The Top 7 Social Media Marketing Trends That Will Dominate 2014, Jayson Demers, Contributor.

Social Marketing Trends to Watch in 2014, Chris McMurphy.

A Sneak Peek at 2014 Marketing Trends and Other Hot Topics from the Marketing Forum Conference, Kimberly Whitler.

Pinterest Drives More Traffic to Publishers than Twitter, Felix Richter.

Smart Phones Are Killing Us — And Disrupting Public Life, Henry Grabar.

Whew! We got there!

100SMALLFIFRESCREATSPACEcoverfinal

Spouses, siblings, parents, significant others of writers or anyone within six degrees of a writer, your loved one or friend needs marketing help!

Writers: Are you self-pubbed, indie-pubbed, traditionally-pubbed, crowd-sourced, rock- etched, or hair-woven – news flash – you need marketing help!

Now, the good news…

Marketing help is a few clicks away, and… it won’t break bank.

100 Small Fires to Make Your Book Sales BLAZE! is now in it’s second edition, updated and fully revised, and…

$2.99 for the ebook, or $7.29 for the paperbook; that’s less than a cup of plain Joe from McDonald’s or a super large, super fancy, whatever-your-poison.

Get them here:

eBook:

100 Small Fires eBook at Amazon

Paperback:

100 Small Fires Paperback at Amazon

Happy Holidays!

TK Read

Well, our free days have been a rousing success so far.  Today we’ve been #1 in our category at Amazon, and we’ve got the screen shots to prove it! See one below:

We made it to #1 in our category on Amazon.

We made it to #1 in our category on Amazon.

If you haven’t had a chance to download the book, do it now! Our free days end at midnight Pacific time. See above for the page with the download link.

Visit us later in the week for the strategies we used to get there.

 

YA and MG Authors Should Get Their Game On to Fire-up Book Sales.

With it being Super Bowl Sunday, it’s a great time to discuss the type of games that are relevant to writers.

“Gamification” simply means to make a product or marketing campaign interactive and engaging by adding game design elements to it.  The goal is to create customer engagement in a particular activity, like watching for clues in your book trailer, while winning their loyalty. *The use of games can, but does not have to, include contests and the awarding of prizes; but where you chose to do so, make sure you are not violating any state or federal laws. Generally, you cannot require a purchase to enter such a contest. *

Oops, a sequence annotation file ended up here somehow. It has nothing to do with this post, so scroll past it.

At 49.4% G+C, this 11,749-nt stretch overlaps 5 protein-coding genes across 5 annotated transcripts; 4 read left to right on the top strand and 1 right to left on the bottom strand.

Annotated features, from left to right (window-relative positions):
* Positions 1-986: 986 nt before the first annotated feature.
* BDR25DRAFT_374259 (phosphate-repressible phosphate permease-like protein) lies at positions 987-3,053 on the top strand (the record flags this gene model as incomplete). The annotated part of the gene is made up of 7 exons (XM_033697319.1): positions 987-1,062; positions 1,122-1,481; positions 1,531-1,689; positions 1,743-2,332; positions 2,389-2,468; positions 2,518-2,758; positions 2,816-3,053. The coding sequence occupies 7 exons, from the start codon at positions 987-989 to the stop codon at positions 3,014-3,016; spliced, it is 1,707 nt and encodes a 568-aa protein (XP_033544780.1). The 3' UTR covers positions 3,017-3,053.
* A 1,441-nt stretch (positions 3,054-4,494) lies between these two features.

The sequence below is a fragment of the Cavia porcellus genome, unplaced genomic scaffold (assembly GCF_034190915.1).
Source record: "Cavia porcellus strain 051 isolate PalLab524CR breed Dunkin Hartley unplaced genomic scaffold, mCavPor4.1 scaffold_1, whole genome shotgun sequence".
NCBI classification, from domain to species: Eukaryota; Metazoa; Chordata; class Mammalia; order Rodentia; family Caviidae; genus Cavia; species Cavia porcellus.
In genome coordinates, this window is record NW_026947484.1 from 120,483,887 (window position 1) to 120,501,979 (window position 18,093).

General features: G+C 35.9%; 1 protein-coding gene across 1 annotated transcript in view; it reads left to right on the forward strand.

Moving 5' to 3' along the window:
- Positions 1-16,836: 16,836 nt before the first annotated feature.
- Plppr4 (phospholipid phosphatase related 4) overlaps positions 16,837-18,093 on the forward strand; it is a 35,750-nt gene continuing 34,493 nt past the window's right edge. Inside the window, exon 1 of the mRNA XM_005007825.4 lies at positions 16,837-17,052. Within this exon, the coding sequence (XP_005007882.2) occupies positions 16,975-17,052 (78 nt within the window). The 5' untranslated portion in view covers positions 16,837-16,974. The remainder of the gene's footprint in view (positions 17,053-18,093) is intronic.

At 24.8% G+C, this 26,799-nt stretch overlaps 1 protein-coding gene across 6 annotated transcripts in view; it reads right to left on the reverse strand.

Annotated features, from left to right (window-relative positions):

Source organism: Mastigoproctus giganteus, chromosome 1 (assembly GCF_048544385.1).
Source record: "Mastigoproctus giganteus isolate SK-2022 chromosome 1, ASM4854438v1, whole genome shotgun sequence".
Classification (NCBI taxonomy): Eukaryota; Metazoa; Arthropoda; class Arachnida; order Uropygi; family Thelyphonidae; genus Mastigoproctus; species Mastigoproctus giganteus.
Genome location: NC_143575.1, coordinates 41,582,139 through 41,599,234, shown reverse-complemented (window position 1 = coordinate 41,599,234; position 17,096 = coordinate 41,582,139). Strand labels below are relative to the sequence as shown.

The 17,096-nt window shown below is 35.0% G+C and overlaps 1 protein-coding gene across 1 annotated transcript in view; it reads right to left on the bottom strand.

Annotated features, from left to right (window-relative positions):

YA or Young Adult is typically (and very loosely) defined as a book whose target market is 11-19 year olds. MG or Middle Grade is generally written for children between 9 and 13. In reality, and as seen by sales for blockbusters like The Hunger Games and the Harry Potter series, all age groups read books written for these markets.  For more on what makes a book YA or MG, read author Joanna Penn’s excellent blog article on the subject here:  http://www.thecreativepenn.com/2013/01/18/writing-marketing-ya/.

So why should writers for these markets focus their publicity strategies on gamification?

Games are the interaction method of choice for  members of these markets. It’s safe to say that virtually all teens and children in the intended YA and MG markets have been exposed to, own, and/or play video games, computer games, games on their phones or other hand held devices.  Playing interactive games is a huge part of their lives. If you want a sure fire way to attract their attention, you need to gamify your book marketing.

For a great example of the engagement possibilities using gamification to attract middle grade readership, check out Author Sarah Prineas’ best-selling, The Magic Thief series. On her publisher’s book page, you’ll find links that let you explore the book setting through an interactive map, read one of the main’s character’s lost journal entries; obtain a recipe for biscuits eaten in the book, play a game where you learn what animal you’d become by casting a spell from the book, learn about sword fighting, down-load images from the books as your computer wallpaper, and decode ruins for a chance to win an exclusive incentive. Take a look here:  http://www.harpercollinschildrens.com/kids/gamesandcontests/features/magicthief/.

Whew! While that seems like a lot, Sarah went even farther in her gamification odyssey, and The Magic Thief has been made into an inter-active online game by Adventure Quest. Find it here: http://sarah-prineas.com/2012/03/magic-thief-event-is-live-at-aq/.  For more on Sarah and her other books read here:  http://sarah-prineas.com/books/the-magic-thief/.